Using Nested Triggers
Triggers are nested when a trigger performs an action that initiates another trigger, which can initiate another trigger, and so on. Triggers can be nested up to 32 levels, and you can control whether triggers can be nested through the nested triggers server configuration option.
If nested triggers are allowed and a trigger in the chain starts an infinite loop, the nesting level is exceeded and the trigger terminates.
You can use nested triggers to perform useful housekeeping functions such as storing a backup copy of rows affected by a previous trigger. For example, you can create a trigger on titleauthor that saves a backup copy of the titleauthor rows that the delcascadetrig trigger deleted. With the delcascadetrig trigger in effect, deleting title_id PS2091 from titles deletes the corresponding row or rows from titleauthor. To save the data, you create a DELETE trigger on titleauthor that saves the deleted data into another separately created table, del_save. For example:
CREATE TRIGGER savedel ON titleauthor FOR DELETE AS INSERT del_save SELECT * FROM deleted
Using nested triggers in an order-dependent sequence is not recommended. Use separate triggers to cascade data modifications.
Note Because triggers execute within a transaction, a failure at any level of a set of nested triggers cancels the entire transaction, and all data modifications are rolled back. Include PRINT statements in your triggers so that you can determine where the failure occurred.
A trigger does not call itself recursively unless the RECURSIVE_TRIGGERS database option is set. There are two types of recursion:
- Direct recursion
Occurs when a trigger fires and performs an action that causes the same trigger to fire again. For example, an application updates table T3, which causes trigger Trig3 to fire. Trig3 updates table T3 again, which causes trigger Trig3 to fire again.
- Indirect recursion
Occurs when a trigger fires and performs an action that causes another trigger (either on the same table or on another table) to fire. This second trigger performs an action that causes the original trigger to fire again. For example, an application updates table T1, which causes trigger Trig1 to fire. Trig1 updates table T2, which causes trigger Trig2 to fire. Trig2 in turn updates table T1 that causes Trig1 to fire again.
Only direct recursion is prevented when the RECURSIVE_TRIGGERS database option is set to OFF. To disable indirect recursion, set the nested triggers server option to 0, as well.
A. Use recursive triggers to solve self-referencing relationships
One use for recursive triggers is on a table with a self-referencing relationship (also known as transitive closure). For example, the table emp_mgr defines:
- An employee (emp) in a company.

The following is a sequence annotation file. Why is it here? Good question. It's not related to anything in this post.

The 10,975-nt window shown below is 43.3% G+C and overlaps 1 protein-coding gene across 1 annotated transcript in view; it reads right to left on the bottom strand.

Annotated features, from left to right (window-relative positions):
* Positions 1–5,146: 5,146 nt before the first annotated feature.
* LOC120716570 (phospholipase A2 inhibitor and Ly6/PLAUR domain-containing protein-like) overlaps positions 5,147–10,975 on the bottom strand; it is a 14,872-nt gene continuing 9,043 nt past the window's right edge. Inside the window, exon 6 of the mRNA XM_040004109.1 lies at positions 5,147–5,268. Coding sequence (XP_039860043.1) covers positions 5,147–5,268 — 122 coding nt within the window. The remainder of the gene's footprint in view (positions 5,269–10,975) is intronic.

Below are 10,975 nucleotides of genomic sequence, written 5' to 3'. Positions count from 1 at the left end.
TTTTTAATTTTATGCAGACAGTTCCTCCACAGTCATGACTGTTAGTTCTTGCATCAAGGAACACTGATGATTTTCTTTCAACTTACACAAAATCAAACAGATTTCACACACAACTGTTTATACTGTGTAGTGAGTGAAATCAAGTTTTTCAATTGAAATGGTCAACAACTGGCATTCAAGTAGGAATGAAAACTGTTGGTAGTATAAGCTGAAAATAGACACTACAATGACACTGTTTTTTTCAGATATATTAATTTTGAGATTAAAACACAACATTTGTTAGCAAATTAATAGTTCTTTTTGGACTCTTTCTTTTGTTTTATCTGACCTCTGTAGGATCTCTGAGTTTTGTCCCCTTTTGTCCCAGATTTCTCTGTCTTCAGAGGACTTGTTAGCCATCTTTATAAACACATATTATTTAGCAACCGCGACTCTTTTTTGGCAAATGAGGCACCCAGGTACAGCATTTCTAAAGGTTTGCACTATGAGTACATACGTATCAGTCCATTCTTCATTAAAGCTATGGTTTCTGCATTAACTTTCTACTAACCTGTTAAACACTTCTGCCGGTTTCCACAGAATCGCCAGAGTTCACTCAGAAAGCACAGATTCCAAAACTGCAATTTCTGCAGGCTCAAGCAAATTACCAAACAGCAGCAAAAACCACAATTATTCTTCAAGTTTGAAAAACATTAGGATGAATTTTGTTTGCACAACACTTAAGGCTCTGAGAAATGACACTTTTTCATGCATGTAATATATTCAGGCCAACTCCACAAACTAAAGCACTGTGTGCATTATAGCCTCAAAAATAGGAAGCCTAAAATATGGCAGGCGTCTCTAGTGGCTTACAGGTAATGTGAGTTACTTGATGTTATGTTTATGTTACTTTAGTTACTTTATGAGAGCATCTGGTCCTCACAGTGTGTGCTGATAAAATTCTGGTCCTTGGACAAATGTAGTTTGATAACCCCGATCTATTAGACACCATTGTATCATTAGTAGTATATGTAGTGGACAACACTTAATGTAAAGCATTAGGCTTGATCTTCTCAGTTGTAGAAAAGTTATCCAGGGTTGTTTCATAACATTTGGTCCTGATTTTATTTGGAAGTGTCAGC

- The manager for each employee (mgr).
- The total number of employees in the organizational tree reporting to each employee (NoOfReports).
A recursive UPDATE trigger can be used to keep the NoOfReports column up-to-date as new employee records are inserted. The INSERT trigger updates the NoOfReports column of the manager record, which recursively updates the NoOfReports column of other records up the management hierarchy.
USE pubs GO -- Turn recursive triggers ON in the database. ALTER DATABASE pubs SET RECURSIVE_TRIGGERS ON GO CREATE TABLE emp_mgr ( emp char(30) PRIMARY KEY, mgr char(30) NULL FOREIGN KEY REFERENCES emp_mgr(emp), NoOfReports int DEFAULT 0 ) GO CREATE TRIGGER emp_mgrins ON emp_mgr FOR INSERT AS DECLARE @e char(30), @m char(30) DECLARE c1 CURSOR FOR SELECT emp_mgr.emp FROM emp_mgr, inserted WHERE emp_mgr.emp = inserted.mgr OPEN c1 FETCH NEXT FROM c1 INTO @e WHILE @@fetch_status = 0 BEGIN UPDATE emp_mgr SET emp_mgr.NoOfReports = emp_mgr.NoOfReports + 1 -- Add 1 for newly WHERE emp_mgr.emp = @e -- added employee. FETCH NEXT FROM c1 INTO @e END CLOSE c1 DEALLOCATE c1 GO -- This recursive UPDATE trigger works assuming: -- 1. Only singleton updates on emp_mgr. -- 2. No inserts in the middle of the org tree. CREATE TRIGGER emp_mgrupd ON emp_mgr FOR UPDATE AS IF UPDATE (mgr) BEGIN UPDATE emp_mgr SET emp_mgr.NoOfReports = emp_mgr.NoOfReports + 1 -- Increment mgr's FROM inserted -- (no. of reports) by WHERE emp_mgr.emp = inserted.mgr -- 1 for the new report. UPDATE emp_mgr SET emp_mgr.NoOfReports = emp_mgr.NoOfReports - 1 -- Decrement mgr's FROM deleted -- (no. of reports) by 1 WHERE emp_mgr.emp = deleted.mgr -- for the new report. END GO -- Insert some test data rows. INSERT emp_mgr(emp, mgr) VALUES ('Harry', NULL) INSERT emp_mgr(emp, mgr) VALUES ('Alice', 'Harry') INSERT emp_mgr(emp, mgr) VALUES ('Paul', 'Alice') INSERT emp_mgr(emp, mgr) VALUES ('Joe', 'Alice') INSERT emp_mgr(emp, mgr) VALUES ('Dave', 'Joe') GO SELECT * FROM emp_mgr GO -- Change Dave's manager from Joe to Harry UPDATE emp_mgr SET mgr = 'Harry' WHERE emp = 'Dave' GO SELECT * FROM emp_mgr GO
Here are the results before the update:
emp mgr NoOfReports ------------------------------ ----------------------------- ----------- Alice Harry 2 Dave Joe 0 Harry NULL 1 Joe Alice 1 Paul Alice 0
Here are the results after the update:
emp mgr NoOfReports ------------------------------ ----------------------------- ----------- Alice Harry 2 Dave Harry 0 Harry NULL 2 Joe Alice 0 Paul Alice 0
To set the nested triggers option
To set the recursive triggers database option